“With the rise of high-deductible health plans, the wide variations in price, and the fact that in the areas surveyed there are 15 million uninsured people, it’s more important than ever for consumers to have access to accurate price information,” said Pioneer Institute Senior Fellow in Healthcare Barbara Anthony, who wrote the report with assistance from Scott Haller.  “We must create a culture of consumer-friendly price transparency in healthcare.”

Complete price estimates could not be obtained from 14 of the 54 hospitals despite as many as 11 calls.

Of the 40 hospitals that provided complete information, MRI price estimates ranged from $400 at Huntington Hospital in Los Angeles to $4,544 at New York City’s Montefiore Medical Center.

It was clear to the researchers that front-line employees at most of the hospitals had no idea what to do with price requests.  They experienced long waits on hold, had to call multiple times and leave messages, endured multiple transfers and ultimately a number of dropped calls.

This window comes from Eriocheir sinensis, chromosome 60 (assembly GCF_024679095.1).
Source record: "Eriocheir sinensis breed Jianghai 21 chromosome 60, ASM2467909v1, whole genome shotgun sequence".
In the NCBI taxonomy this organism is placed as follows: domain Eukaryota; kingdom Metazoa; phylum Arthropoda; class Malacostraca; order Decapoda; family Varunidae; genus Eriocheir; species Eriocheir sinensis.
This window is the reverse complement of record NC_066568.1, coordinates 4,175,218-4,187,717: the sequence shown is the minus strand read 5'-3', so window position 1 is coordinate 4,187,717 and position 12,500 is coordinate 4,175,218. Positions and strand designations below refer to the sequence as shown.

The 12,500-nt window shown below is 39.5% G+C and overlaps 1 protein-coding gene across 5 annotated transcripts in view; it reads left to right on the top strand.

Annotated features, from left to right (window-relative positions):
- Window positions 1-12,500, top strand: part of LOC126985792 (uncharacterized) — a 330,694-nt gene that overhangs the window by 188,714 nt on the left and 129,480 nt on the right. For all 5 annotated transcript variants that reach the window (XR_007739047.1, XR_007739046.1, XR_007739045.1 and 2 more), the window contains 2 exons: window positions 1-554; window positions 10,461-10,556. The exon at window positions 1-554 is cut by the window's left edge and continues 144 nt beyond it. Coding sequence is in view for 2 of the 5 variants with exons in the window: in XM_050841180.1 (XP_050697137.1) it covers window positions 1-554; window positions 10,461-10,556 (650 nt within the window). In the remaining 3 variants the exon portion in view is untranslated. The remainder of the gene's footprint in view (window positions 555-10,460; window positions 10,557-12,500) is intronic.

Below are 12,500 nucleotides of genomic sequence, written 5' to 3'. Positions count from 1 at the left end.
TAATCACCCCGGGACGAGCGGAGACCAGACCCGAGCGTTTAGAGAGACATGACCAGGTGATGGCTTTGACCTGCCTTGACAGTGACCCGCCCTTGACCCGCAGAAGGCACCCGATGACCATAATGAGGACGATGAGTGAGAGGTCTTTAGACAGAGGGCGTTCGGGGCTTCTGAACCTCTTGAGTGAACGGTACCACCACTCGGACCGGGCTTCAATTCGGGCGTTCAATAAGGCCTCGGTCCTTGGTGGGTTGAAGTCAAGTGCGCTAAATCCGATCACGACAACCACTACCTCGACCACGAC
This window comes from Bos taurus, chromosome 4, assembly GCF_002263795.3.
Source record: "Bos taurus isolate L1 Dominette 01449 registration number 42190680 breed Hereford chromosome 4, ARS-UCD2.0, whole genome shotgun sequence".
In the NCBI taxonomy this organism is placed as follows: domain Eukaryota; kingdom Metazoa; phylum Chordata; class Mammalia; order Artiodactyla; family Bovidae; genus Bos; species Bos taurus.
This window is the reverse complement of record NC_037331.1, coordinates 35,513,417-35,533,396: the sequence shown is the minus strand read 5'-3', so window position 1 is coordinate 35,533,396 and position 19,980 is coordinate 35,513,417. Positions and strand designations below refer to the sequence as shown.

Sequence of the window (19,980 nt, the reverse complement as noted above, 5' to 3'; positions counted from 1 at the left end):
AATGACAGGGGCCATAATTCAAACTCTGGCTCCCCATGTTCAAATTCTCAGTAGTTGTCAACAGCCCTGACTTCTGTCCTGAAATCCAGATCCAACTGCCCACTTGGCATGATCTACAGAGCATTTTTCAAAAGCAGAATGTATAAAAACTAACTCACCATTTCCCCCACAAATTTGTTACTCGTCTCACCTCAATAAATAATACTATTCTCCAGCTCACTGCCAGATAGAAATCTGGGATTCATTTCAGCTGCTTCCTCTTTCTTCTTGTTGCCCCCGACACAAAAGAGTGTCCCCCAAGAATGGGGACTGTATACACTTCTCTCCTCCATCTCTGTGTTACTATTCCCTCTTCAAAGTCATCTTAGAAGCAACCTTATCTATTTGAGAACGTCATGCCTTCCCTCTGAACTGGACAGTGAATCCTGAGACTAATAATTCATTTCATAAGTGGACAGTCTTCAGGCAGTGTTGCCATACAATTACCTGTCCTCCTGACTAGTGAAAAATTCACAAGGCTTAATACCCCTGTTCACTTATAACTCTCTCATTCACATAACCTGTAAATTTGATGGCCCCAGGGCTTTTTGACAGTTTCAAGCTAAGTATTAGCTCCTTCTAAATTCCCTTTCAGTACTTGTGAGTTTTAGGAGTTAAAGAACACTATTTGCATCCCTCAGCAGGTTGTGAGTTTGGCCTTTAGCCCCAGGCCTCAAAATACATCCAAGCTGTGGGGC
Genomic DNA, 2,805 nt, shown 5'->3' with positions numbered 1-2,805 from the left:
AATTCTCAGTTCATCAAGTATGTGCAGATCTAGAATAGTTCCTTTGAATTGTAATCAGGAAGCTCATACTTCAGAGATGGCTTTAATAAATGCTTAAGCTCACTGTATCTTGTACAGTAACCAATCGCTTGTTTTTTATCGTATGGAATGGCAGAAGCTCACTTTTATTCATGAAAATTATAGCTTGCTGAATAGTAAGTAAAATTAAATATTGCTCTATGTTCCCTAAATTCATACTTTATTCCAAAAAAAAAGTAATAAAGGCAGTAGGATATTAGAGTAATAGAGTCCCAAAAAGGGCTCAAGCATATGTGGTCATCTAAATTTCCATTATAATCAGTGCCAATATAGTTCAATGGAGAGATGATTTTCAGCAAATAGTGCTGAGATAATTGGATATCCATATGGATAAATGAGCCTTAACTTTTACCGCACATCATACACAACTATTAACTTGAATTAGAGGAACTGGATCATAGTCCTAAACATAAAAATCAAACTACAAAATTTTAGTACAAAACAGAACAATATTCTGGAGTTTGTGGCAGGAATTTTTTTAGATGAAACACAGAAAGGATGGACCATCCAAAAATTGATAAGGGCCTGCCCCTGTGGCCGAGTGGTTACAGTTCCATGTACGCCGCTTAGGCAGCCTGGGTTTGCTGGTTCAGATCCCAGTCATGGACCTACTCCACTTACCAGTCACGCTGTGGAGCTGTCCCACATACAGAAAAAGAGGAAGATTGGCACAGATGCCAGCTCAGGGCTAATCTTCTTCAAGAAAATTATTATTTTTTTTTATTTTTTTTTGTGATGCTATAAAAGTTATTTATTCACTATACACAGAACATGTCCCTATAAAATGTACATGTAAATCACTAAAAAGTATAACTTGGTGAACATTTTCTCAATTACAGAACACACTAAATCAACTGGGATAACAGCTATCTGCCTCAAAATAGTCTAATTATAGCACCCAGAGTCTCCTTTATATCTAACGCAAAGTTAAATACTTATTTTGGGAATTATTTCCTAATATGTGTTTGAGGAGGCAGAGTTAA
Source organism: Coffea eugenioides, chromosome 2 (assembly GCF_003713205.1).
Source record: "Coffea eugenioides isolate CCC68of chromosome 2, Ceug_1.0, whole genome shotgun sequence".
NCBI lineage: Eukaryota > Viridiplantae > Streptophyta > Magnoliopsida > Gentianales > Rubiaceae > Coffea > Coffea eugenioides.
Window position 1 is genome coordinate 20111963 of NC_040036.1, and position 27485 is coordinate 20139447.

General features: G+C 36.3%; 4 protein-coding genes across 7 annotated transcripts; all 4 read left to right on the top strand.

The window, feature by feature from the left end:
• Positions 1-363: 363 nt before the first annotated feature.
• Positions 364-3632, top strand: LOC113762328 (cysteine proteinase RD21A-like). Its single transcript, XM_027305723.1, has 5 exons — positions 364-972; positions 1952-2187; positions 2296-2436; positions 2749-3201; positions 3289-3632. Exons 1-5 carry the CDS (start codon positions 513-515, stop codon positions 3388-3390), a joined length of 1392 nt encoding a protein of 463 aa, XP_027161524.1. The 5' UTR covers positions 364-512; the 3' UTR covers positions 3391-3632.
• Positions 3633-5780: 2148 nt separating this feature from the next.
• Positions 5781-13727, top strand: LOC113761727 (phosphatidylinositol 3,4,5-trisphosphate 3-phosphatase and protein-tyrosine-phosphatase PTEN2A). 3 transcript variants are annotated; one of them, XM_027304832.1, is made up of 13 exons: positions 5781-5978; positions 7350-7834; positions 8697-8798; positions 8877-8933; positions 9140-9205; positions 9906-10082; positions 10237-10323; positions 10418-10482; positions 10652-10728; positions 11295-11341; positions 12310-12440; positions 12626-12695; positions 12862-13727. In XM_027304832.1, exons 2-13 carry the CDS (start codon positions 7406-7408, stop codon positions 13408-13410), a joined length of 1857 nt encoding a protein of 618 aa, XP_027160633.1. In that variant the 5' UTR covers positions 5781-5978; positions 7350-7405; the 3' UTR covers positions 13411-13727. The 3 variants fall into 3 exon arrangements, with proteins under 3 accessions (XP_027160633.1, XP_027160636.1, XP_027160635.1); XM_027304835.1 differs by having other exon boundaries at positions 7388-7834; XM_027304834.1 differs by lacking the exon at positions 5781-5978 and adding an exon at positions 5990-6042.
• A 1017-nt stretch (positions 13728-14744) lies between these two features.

Almost none of the hospital websites provided easy access to price information.

“The fact that there are people with high-deductible health plans who are foregoing care rather than value shopping has led some to conclude that consumers aren’t interested in price data,” said Pioneer Institute Executive Director Jim Stergios.  “But the real issue is that price information isn’t readily available in the healthcare marketplace.”

The following nine of the hospitals did very well and appeared to have systems in place to provide price information in a relatively organized, consumer-friendly way:

  • The Iowa Clinic, Des Moines
  • Dr. P. Phillips Hospital, Orlando
  • Dallas Regional Medical Center
  • Cedars Sinai, Los Angeles
  • NYU Langone, New York
  • Mount Sinai, New York
  • Wake Med Cary Hospital, Raleigh/Durham
  • Duke University Hospital, Raleigh/Durham